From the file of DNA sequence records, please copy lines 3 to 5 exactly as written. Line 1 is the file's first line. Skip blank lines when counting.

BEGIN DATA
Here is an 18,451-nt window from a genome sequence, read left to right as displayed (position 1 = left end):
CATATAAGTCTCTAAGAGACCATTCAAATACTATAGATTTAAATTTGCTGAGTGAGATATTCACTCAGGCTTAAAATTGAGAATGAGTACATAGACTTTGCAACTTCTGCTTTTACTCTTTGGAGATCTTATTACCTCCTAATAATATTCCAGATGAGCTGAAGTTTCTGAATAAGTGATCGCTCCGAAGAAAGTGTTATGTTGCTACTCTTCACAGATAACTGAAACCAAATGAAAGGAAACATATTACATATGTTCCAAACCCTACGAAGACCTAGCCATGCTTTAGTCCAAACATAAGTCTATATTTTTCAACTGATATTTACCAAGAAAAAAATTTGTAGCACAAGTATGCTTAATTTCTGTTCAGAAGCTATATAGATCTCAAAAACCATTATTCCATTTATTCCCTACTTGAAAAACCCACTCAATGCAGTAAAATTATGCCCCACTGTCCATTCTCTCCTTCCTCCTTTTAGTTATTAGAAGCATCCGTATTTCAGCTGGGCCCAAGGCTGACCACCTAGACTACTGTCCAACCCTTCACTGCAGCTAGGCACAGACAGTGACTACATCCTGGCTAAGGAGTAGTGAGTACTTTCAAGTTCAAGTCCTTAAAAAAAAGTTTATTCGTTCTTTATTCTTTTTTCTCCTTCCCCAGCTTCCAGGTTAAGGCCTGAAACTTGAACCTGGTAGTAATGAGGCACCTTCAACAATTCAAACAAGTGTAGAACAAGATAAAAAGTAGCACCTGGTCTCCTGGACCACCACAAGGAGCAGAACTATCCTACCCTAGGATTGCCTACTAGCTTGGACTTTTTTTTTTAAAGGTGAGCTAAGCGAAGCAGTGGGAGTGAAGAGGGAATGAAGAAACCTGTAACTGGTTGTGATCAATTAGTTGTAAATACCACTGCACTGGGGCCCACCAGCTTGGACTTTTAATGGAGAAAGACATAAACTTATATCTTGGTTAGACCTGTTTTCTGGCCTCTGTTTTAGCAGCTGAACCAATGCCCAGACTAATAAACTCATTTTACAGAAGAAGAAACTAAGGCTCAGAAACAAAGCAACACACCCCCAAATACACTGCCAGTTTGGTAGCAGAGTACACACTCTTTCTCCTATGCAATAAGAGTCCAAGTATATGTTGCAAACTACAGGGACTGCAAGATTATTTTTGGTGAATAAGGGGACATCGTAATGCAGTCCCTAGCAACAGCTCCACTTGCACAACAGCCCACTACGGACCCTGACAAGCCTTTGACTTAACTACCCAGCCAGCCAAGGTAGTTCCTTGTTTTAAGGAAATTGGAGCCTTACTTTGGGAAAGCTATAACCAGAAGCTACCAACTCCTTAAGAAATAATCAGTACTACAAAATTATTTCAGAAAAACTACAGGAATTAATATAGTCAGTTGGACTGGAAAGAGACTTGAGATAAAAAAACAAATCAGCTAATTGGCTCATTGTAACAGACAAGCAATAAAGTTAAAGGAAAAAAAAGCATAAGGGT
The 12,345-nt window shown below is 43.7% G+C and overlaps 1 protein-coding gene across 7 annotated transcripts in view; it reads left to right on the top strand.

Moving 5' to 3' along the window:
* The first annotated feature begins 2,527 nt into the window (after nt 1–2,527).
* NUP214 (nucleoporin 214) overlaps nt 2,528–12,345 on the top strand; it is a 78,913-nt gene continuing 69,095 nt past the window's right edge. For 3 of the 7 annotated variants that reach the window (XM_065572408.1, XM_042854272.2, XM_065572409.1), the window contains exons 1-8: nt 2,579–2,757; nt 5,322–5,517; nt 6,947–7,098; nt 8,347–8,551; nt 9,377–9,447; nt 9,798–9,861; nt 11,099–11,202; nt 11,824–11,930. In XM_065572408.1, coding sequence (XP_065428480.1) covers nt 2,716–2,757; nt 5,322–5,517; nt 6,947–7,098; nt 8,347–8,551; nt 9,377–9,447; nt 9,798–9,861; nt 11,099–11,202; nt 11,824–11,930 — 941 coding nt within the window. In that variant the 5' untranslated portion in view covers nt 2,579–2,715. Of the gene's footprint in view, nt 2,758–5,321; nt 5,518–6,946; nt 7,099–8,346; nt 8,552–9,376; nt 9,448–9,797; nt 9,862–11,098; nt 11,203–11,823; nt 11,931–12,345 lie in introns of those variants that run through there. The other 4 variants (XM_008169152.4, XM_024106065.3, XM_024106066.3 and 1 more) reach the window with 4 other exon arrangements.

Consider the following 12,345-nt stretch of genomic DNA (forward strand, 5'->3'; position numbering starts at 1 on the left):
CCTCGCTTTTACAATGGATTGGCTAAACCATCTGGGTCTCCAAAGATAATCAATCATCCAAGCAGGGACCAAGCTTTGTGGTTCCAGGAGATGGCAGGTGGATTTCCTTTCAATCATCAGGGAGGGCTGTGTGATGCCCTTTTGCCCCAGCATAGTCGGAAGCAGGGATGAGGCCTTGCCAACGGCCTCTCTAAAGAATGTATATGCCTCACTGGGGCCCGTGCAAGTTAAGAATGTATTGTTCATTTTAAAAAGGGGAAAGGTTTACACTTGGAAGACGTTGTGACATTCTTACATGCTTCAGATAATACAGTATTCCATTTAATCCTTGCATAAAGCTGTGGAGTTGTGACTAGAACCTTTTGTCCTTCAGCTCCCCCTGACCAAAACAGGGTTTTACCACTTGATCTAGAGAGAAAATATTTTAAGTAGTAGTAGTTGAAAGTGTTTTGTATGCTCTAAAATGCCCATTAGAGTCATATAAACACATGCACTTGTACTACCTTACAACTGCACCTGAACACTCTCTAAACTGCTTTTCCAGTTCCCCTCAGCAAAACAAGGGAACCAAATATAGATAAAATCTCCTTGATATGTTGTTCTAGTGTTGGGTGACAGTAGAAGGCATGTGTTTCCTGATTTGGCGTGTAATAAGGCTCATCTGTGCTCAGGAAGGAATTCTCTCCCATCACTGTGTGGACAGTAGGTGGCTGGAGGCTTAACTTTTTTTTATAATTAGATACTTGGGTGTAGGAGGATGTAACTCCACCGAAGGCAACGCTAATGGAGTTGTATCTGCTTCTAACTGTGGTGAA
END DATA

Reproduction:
The 12,345-nt window shown below is 43.7% G+C and overlaps 1 protein-coding gene across 7 annotated transcripts in view; it reads left to right on the top strand.

Moving 5' to 3' along the window:
* The first annotated feature begins 2,527 nt into the window (after nt 1–2,527).